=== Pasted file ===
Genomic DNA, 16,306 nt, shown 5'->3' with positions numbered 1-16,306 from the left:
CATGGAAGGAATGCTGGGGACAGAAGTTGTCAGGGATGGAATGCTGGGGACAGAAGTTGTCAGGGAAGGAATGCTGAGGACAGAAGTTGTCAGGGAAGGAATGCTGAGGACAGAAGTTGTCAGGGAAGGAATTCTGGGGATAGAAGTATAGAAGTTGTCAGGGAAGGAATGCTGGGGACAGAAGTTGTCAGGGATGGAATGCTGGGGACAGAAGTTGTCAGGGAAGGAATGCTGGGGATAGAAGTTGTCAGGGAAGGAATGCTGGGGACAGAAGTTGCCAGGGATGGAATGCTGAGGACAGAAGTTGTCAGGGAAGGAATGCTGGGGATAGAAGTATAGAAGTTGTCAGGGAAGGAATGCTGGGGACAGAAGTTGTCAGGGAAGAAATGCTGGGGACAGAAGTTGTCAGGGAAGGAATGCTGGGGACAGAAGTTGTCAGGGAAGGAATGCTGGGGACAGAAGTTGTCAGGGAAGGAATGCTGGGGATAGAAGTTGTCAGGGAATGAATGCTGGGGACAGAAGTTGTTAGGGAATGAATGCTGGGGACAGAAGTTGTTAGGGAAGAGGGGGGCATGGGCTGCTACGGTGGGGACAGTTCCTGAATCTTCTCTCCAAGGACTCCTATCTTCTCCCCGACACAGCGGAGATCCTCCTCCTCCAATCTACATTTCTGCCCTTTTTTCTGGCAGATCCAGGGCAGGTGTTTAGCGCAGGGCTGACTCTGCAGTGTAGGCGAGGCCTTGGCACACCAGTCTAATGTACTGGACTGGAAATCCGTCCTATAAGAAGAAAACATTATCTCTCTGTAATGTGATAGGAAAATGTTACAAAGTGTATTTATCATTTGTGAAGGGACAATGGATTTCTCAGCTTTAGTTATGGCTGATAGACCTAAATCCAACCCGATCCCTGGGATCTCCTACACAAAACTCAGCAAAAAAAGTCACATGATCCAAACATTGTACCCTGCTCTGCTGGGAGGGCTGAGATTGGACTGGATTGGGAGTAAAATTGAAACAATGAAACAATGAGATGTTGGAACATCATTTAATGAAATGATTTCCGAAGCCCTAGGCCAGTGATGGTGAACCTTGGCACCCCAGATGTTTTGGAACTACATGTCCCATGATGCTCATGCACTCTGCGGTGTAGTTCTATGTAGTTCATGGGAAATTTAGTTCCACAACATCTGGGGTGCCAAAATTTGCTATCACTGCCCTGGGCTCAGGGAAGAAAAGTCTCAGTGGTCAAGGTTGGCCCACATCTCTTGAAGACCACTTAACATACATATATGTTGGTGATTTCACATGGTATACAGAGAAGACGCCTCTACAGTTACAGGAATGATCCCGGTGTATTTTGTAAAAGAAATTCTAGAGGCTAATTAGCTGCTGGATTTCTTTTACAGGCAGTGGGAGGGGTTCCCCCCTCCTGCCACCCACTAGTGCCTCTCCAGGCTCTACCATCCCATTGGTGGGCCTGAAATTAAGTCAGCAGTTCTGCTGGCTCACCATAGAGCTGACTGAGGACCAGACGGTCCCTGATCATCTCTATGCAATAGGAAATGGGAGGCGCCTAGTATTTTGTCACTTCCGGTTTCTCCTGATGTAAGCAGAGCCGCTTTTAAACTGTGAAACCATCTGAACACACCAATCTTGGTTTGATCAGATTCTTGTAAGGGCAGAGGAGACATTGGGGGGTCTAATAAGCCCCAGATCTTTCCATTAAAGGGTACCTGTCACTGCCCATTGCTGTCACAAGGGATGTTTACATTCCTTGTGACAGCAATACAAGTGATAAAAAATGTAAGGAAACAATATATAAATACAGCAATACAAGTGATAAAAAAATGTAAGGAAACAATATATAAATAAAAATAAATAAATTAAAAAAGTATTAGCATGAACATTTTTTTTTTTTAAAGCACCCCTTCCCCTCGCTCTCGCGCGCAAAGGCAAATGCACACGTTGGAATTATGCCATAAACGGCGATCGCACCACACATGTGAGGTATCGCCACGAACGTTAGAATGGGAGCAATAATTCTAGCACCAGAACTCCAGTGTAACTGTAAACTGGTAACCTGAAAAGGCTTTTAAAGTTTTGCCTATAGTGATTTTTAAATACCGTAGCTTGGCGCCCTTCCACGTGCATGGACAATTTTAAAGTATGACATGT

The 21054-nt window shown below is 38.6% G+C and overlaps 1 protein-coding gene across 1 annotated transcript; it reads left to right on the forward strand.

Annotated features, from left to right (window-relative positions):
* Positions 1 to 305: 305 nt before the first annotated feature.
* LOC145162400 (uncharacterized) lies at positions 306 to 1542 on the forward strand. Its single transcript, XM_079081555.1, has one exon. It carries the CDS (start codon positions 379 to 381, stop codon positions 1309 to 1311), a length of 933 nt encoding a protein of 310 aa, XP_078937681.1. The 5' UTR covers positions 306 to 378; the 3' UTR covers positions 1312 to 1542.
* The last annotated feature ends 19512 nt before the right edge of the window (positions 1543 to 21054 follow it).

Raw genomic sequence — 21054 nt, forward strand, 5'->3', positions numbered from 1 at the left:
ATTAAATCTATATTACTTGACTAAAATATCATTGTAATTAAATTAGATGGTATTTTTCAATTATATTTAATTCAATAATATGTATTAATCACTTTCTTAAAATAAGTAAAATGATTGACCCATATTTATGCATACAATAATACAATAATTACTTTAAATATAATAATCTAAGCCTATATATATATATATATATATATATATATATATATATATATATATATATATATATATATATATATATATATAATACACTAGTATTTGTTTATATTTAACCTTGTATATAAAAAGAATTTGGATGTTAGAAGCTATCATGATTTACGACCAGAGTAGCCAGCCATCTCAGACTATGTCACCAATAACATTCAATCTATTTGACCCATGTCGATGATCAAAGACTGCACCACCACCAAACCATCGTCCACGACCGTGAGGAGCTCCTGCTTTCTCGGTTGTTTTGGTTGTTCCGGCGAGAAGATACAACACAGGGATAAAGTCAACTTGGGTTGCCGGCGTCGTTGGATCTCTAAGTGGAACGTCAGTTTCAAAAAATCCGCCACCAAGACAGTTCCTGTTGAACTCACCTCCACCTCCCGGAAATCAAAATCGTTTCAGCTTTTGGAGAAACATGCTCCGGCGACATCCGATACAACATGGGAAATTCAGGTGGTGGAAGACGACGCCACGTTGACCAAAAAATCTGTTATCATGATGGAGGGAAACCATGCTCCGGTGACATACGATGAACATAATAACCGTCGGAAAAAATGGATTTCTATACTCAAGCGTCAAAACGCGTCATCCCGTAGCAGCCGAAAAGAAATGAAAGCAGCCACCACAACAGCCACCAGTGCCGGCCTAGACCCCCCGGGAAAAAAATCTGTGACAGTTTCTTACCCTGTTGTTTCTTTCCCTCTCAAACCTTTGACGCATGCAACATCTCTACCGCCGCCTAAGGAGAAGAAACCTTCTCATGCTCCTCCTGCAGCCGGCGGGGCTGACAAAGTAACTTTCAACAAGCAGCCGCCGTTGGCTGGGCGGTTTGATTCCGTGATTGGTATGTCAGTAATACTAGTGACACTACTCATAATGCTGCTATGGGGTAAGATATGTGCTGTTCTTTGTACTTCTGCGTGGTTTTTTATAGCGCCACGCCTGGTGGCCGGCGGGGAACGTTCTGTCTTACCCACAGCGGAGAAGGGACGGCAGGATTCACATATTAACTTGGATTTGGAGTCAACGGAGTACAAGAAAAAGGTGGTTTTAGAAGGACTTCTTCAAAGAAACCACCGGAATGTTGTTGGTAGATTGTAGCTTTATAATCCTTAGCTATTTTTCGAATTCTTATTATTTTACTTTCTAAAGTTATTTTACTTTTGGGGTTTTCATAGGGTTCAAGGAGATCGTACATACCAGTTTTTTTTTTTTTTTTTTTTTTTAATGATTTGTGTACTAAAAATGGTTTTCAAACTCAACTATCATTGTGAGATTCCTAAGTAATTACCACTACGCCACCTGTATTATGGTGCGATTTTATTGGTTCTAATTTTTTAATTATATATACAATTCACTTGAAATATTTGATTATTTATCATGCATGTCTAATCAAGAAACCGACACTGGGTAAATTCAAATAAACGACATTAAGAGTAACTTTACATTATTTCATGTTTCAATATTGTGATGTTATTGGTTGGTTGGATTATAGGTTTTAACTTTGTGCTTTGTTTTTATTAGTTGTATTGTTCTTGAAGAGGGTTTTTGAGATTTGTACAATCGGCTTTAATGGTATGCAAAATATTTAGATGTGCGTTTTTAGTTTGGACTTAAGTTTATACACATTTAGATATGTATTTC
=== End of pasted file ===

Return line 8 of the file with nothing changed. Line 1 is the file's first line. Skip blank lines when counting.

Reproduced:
Raw genomic sequence — 21054 nt, forward strand, 5'->3', positions numbered from 1 at the left: